West Virginia's Appalachian Music and Literature

Hammered Dulcimer

The hammered dulcimer had a different origin than that of the lap dulcimer. It originated in the Middle East, probably in Persia and Arabia. The hammered dulcimer was reasonably common as a concert or parlor instrument in many areas, while the lap dulcimer was orginally known only in the isolated region of Appalachia.

The hammered dulcimer is a trapezoid-shaped wooden box, usually four-foot long, eighteen-inches wide, and four-foot thick. It is played by hitting sets or courses of strings with "beaters" or "hammers." The hammers are either flexible or stiff, light in weight, often padded with leather, wool, or cotton. They often look like canes.

The instrument has a trapezoid layout of eighteen or more strings. The strings pass over a bridge which divides each course of strings into unequal lengths. There are two to six strings per course tuned in unison. On each side of the bridge the pitch is different.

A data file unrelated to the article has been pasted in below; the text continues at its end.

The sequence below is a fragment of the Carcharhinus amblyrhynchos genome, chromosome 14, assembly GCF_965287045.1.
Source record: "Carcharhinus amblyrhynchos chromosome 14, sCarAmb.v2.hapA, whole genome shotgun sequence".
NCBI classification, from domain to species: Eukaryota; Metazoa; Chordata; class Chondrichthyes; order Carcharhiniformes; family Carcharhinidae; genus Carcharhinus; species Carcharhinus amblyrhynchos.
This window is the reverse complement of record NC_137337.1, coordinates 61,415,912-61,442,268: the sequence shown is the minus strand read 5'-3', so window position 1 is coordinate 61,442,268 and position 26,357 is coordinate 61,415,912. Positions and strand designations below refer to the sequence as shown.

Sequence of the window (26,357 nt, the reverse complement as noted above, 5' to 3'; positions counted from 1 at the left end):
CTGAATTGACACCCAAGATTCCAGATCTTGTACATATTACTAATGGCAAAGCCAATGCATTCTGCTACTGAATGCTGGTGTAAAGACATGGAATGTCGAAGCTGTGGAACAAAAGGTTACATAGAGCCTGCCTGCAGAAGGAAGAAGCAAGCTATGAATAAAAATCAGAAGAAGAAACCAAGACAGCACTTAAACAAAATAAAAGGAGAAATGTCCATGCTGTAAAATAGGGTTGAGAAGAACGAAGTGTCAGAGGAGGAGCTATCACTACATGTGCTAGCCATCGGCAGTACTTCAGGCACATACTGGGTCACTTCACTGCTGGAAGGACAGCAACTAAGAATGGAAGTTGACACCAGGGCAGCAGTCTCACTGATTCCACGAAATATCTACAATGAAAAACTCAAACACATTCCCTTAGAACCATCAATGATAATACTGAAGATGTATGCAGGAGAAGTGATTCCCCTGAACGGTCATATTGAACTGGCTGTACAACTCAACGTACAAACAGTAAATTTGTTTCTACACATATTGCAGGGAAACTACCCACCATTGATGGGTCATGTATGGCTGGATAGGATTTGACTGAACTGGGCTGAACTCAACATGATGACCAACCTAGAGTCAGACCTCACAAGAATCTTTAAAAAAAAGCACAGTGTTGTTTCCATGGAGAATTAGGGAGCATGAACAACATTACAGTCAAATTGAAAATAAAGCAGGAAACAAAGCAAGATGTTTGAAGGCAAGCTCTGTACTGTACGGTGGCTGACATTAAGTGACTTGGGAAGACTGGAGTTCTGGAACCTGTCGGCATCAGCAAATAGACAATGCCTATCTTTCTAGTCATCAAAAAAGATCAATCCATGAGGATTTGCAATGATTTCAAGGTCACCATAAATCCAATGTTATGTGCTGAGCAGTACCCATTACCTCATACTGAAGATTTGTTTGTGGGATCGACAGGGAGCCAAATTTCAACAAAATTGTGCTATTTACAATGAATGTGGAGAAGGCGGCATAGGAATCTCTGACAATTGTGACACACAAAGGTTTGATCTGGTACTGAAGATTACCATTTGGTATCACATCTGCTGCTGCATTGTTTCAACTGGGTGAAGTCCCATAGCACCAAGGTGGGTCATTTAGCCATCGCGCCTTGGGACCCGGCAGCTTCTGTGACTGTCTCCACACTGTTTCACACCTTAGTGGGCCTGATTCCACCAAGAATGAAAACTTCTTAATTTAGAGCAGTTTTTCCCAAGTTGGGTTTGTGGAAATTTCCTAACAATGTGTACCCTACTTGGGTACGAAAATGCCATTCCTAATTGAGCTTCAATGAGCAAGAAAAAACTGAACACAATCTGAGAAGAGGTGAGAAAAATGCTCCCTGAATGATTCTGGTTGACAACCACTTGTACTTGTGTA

A larger dulcimer often has another set of strings, which provide bass notes, at the right side of the soundboard. In tuning the strings, there is an interval of a fifth across the bridge.

Sam Rizzetta is a well-known maker of the hammered dulcimer in the United States.

Listen to Sharon Hood play the hammered dulcimer.


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West Virginia's Appalachian Music and Literature is a self-contained teaching unit by Avis Caynor and Reneé Wyatt (1997), reprinted with permission in 2003 in the larger web site AppLit.

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